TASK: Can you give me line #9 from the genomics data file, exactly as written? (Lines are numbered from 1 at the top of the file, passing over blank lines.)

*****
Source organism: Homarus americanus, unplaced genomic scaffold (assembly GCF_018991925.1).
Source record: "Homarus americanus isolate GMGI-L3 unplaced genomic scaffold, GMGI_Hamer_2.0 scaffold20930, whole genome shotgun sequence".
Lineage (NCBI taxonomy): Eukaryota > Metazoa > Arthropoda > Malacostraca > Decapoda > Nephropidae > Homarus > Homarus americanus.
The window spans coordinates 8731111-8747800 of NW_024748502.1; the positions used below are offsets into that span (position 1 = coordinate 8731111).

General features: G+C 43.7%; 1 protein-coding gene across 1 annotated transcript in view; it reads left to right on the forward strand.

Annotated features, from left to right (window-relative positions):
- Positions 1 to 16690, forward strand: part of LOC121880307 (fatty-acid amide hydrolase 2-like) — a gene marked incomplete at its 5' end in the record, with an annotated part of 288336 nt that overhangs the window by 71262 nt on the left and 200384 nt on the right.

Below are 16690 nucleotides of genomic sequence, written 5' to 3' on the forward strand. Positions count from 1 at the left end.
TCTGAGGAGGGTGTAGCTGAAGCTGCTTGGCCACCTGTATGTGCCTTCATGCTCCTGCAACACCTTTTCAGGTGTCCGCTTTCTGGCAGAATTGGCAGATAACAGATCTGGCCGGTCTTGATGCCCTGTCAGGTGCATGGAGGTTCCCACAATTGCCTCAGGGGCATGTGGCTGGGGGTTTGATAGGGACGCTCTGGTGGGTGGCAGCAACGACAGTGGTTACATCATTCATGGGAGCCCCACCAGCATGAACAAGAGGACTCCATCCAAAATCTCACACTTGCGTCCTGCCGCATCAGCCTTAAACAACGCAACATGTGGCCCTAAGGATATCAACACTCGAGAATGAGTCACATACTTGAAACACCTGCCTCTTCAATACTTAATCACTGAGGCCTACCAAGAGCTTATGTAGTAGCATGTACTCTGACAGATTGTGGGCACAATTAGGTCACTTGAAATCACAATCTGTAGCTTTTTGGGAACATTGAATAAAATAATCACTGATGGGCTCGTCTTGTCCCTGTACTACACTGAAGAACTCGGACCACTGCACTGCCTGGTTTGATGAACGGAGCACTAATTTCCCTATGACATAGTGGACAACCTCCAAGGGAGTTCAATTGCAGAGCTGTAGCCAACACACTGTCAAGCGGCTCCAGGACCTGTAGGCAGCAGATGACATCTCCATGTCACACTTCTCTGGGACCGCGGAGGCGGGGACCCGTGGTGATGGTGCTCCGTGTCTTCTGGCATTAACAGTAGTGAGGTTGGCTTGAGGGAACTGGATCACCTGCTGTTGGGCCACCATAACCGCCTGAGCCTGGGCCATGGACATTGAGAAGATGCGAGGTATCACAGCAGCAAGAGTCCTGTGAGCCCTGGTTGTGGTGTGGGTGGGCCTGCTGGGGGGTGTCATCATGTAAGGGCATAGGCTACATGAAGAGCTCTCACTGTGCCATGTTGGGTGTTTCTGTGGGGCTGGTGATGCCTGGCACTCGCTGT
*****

TCTGAGGAGGGTGTAGCTGAAGCTGCTTGGCCACCTGTATGTGCCTTCATGCTCCTGCAACACCTTTTCAGGTGTCCGCTTTCTGGCAGAATTGGCAGATAACAGATCTGGCCGGTCTTGATGCCCTGTCAGGTGCATGGAGGTTCCCACAATTGCCTCAGGGGCATGTGGCTGGGGGTTTGATAGGGACGCTCTGGTGGGTGGCAGCAACGACAGTGGTTACATCATTCATGGGAGCCCCACCAGCATGAACAAGAGGACTCCATCCAAAATCTCACACTTGCGTCCTGCCGCATCAGCCTTAAACAACGCAACATGTGGCCCTAAGGATATCAACACTCGAGAATGAGTCACATACTTGAAACACCTGCCTCTTCAATACTTAATCACTGAGGCCTACCAAGAGCTTATGTAGTAGCATGTACTCTGACAGATTGTGGGCACAATTAGGTCACTTGAAATCACAATCTGTAGCTTTTTGGGAACATTGAATAAAATAATCACTGATGGGCTCGTCTTGTCCCTGTACTACACTGAAGAACTCGGACCACTGCACTGCCTGGTTTGATGAACGGAGCACTAATTTCCCTATGACATAGTGGACAACCTCCAAGGGAGTTCAATTGCAGAGCTGTAGCCAACACACTGTCAAGCGGCTCCAGGACCTGTAGGCAGCAGATGACATCTCCATGTCACACTTCTCTGGGACCGCGGAGGCGGGGACCCGTGGTGATGGTGCTCCGTGTCTTCTGGCATTAACAGTAGTGAGGTTGGCTTGAGGGAACTGGATCACCTGCTGTTGGGCCACCATAACCGCCTGAGCCTGGGCCATGGACATTGAGAAGATGCGAGGTATCACAGCAGCAAGAGTCCTGTGAGCCCTGGTTGTGGTGTGGGTGGGCCTGCTGGGGGGTGTCATCATGTAAGGGCATAGGCTACATGAAGAGCTCTCACTGTGCCATGTTGGGTGTTTCTGTGGGGCTGGTGATGCCTGGCACTCGCTGT